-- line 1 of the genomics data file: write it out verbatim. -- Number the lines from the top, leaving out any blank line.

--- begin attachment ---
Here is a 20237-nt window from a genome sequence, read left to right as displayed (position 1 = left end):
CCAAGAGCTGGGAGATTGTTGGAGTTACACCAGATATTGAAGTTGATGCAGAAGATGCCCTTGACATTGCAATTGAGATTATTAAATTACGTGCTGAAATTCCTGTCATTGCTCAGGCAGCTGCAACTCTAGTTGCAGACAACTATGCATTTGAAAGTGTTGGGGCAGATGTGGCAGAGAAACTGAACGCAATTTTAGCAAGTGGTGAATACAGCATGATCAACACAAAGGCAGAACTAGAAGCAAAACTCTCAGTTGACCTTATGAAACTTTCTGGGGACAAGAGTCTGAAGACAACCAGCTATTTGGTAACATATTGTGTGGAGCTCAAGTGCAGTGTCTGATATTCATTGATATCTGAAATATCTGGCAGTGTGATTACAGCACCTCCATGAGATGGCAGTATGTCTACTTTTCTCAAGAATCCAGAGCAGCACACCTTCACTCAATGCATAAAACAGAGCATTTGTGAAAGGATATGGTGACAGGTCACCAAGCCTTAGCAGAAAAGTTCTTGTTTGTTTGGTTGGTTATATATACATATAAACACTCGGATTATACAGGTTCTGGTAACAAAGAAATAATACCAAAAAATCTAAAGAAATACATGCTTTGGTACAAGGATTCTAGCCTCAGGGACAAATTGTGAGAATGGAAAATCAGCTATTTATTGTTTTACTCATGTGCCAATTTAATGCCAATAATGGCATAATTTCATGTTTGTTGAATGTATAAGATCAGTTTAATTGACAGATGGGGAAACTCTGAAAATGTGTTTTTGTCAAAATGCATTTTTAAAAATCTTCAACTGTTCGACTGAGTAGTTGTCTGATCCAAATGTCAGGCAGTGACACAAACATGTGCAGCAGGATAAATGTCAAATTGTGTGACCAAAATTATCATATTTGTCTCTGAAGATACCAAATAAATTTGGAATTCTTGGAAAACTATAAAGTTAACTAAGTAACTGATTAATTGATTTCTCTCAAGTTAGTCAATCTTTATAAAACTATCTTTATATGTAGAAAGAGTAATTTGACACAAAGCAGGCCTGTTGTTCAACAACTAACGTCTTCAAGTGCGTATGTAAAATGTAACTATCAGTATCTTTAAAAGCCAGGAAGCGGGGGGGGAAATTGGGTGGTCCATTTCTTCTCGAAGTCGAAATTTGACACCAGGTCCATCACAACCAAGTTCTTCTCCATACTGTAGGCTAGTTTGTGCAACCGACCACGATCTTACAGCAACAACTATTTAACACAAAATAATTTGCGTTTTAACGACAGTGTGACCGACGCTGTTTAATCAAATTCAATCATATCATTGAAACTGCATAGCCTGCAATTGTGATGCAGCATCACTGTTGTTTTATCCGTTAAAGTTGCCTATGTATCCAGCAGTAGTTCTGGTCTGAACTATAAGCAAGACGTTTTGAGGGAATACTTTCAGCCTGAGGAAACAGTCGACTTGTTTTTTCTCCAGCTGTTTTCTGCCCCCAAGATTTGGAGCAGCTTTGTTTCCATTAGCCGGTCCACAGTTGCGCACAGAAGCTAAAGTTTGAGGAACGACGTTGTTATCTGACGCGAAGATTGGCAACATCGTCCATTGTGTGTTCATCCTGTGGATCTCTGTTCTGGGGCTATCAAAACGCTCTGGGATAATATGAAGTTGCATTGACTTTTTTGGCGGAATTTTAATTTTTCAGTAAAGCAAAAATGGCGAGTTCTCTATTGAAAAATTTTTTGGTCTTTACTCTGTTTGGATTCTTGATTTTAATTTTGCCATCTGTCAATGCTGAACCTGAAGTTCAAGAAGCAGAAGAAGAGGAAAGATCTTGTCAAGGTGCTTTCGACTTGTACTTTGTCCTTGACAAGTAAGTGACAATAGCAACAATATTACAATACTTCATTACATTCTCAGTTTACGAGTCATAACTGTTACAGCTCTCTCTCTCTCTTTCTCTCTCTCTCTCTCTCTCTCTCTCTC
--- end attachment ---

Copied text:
Here is a 20237-nt window from a genome sequence, read left to right as displayed (position 1 = left end):